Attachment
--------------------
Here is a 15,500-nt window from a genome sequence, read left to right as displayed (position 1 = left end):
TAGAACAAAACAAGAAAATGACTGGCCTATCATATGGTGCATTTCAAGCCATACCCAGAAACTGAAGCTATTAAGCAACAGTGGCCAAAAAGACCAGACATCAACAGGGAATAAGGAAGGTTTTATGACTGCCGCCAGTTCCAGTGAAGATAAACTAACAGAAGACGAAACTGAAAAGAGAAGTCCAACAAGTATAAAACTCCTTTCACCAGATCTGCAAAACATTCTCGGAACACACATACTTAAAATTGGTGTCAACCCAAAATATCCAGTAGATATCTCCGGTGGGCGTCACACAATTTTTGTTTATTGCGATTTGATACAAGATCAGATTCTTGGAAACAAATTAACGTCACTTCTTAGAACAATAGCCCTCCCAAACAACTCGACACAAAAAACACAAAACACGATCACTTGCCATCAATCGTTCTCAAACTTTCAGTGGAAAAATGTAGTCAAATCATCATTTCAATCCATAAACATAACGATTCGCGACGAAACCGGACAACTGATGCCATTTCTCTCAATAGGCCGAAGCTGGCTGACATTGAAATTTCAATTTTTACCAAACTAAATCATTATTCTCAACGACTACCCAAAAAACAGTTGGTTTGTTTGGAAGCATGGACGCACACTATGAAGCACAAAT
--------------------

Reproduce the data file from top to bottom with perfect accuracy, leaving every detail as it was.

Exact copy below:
Here is a 15,500-nt window from a genome sequence, read left to right as displayed (position 1 = left end):
TAGAACAAAACAAGAAAATGACTGGCCTATCATATGGTGCATTTCAAGCCATACCCAGAAACTGAAGCTATTAAGCAACAGTGGCCAAAAAGACCAGACATCAACAGGGAATAAGGAAGGTTTTATGACTGCCGCCAGTTCCAGTGAAGATAAACTAACAGAAGACGAAACTGAAAAGAGAAGTCCAACAAGTATAAAACTCCTTTCACCAGATCTGCAAAACATTCTCGGAACACACATACTTAAAATTGGTGTCAACCCAAAATATCCAGTAGATATCTCCGGTGGGCGTCACACAATTTTTGTTTATTGCGATTTGATACAAGATCAGATTCTTGGAAACAAATTAACGTCACTTCTTAGAACAATAGCCCTCCCAAACAACTCGACACAAAAAACACAAAACACGATCACTTGCCATCAATCGTTCTCAAACTTTCAGTGGAAAAATGTAGTCAAATCATCATTTCAATCCATAAACATAACGATTCGCGACGAAACCGGACAACTGATGCCATTTCTCTCAATAGGCCGAAGCTGGCTGACATTGAAATTTCAATTTTTACCAAACTAAATCATTATTCTCAACGACTACCCAAAAAACAGTTGGTTTGTTTGGAAGCATGGACGCACACTATGAAGCACAAAT